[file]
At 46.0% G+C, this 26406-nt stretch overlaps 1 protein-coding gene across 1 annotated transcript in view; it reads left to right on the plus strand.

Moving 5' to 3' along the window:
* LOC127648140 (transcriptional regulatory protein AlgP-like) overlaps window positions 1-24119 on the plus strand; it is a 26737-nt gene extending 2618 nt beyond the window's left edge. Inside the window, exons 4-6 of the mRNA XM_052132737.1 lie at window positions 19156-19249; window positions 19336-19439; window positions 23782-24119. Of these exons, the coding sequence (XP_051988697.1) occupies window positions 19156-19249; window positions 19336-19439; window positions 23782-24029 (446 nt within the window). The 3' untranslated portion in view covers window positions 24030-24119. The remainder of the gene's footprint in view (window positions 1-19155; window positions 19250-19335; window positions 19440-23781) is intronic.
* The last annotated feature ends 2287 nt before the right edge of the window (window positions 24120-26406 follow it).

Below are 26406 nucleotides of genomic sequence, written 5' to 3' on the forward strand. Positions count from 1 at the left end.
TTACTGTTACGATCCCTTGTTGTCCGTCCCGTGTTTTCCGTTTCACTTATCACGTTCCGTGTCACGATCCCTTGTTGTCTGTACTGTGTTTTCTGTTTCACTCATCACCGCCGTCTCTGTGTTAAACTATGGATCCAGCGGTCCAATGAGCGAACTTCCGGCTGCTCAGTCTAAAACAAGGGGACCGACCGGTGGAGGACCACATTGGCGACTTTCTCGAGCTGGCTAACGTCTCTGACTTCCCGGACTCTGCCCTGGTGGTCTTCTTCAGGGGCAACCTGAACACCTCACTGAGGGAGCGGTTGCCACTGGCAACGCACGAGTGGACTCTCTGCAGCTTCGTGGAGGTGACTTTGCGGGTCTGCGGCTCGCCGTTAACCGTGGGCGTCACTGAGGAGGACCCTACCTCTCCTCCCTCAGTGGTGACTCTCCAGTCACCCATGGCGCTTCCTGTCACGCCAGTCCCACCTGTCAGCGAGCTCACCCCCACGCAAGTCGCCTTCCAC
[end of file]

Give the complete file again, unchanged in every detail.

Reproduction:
At 46.0% G+C, this 26406-nt stretch overlaps 1 protein-coding gene across 1 annotated transcript in view; it reads left to right on the plus strand.

Moving 5' to 3' along the window:
* LOC127648140 (transcriptional regulatory protein AlgP-like) overlaps window positions 1-24119 on the plus strand; it is a 26737-nt gene extending 2618 nt beyond the window's left edge. Inside the window, exons 4-6 of the mRNA XM_052132737.1 lie at window positions 19156-19249; window positions 19336-19439; window positions 23782-24119. Of these exons, the coding sequence (XP_051988697.1) occupies window positions 19156-19249; window positions 19336-19439; window positions 23782-24029 (446 nt within the window). The 3' untranslated portion in view covers window positions 24030-24119. The remainder of the gene's footprint in view (window positions 1-19155; window positions 19250-19335; window positions 19440-23781) is intronic.
* The last annotated feature ends 2287 nt before the right edge of the window (window positions 24120-26406 follow it).

Below are 26406 nucleotides of genomic sequence, written 5' to 3' on the forward strand. Positions count from 1 at the left end.
TTACTGTTACGATCCCTTGTTGTCCGTCCCGTGTTTTCCGTTTCACTTATCACGTTCCGTGTCACGATCCCTTGTTGTCTGTACTGTGTTTTCTGTTTCACTCATCACCGCCGTCTCTGTGTTAAACTATGGATCCAGCGGTCCAATGAGCGAACTTCCGGCTGCTCAGTCTAAAACAAGGGGACCGACCGGTGGAGGACCACATTGGCGACTTTCTCGAGCTGGCTAACGTCTCTGACTTCCCGGACTCTGCCCTGGTGGTCTTCTTCAGGGGCAACCTGAACACCTCACTGAGGGAGCGGTTGCCACTGGCAACGCACGAGTGGACTCTCTGCAGCTTCGTGGAGGTGACTTTGCGGGTCTGCGGCTCGCCGTTAACCGTGGGCGTCACTGAGGAGGACCCTACCTCTCCTCCCTCAGTGGTGACTCTCCAGTCACCCATGGCGCTTCCTGTCACGCCAGTCCCACCTGTCAGCGAGCTCACCCCCACGCAAGTCGCCTTCCAC